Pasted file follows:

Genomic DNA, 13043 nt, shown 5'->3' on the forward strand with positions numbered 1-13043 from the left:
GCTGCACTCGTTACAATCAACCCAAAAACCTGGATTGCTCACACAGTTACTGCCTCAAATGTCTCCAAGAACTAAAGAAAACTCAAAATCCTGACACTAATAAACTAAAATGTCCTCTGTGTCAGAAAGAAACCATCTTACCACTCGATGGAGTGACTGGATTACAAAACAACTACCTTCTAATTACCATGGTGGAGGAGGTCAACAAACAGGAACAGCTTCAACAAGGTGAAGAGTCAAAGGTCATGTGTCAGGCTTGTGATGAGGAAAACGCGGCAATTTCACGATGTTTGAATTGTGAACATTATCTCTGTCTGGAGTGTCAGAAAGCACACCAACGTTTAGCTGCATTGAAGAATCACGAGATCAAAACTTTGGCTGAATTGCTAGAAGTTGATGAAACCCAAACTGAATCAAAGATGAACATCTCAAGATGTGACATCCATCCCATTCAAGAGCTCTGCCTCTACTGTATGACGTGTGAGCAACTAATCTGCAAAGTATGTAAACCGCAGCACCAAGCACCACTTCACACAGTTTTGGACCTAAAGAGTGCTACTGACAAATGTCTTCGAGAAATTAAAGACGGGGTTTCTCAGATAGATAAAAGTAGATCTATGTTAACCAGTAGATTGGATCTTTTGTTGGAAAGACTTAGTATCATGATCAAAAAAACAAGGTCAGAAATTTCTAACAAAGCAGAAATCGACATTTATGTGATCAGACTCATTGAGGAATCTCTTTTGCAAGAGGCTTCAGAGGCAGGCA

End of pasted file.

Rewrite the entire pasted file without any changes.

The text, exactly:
Genomic DNA, 13043 nt, shown 5'->3' on the forward strand with positions numbered 1-13043 from the left:
GCTGCACTCGTTACAATCAACCCAAAAACCTGGATTGCTCACACAGTTACTGCCTCAAATGTCTCCAAGAACTAAAGAAAACTCAAAATCCTGACACTAATAAACTAAAATGTCCTCTGTGTCAGAAAGAAACCATCTTACCACTCGATGGAGTGACTGGATTACAAAACAACTACCTTCTAATTACCATGGTGGAGGAGGTCAACAAACAGGAACAGCTTCAACAAGGTGAAGAGTCAAAGGTCATGTGTCAGGCTTGTGATGAGGAAAACGCGGCAATTTCACGATGTTTGAATTGTGAACATTATCTCTGTCTGGAGTGTCAGAAAGCACACCAACGTTTAGCTGCATTGAAGAATCACGAGATCAAAACTTTGGCTGAATTGCTAGAAGTTGATGAAACCCAAACTGAATCAAAGATGAACATCTCAAGATGTGACATCCATCCCATTCAAGAGCTCTGCCTCTACTGTATGACGTGTGAGCAACTAATCTGCAAAGTATGTAAACCGCAGCACCAAGCACCACTTCACACAGTTTTGGACCTAAAGAGTGCTACTGACAAATGTCTTCGAGAAATTAAAGACGGGGTTTCTCAGATAGATAAAAGTAGATCTATGTTAACCAGTAGATTGGATCTTTTGTTGGAAAGACTTAGTATCATGATCAAAAAAACAAGGTCAGAAATTTCTAACAAAGCAGAAATCGACATTTATGTGATCAGACTCATTGAGGAATCTCTTTTGCAAGAGGCTTCAGAGGCAGGCA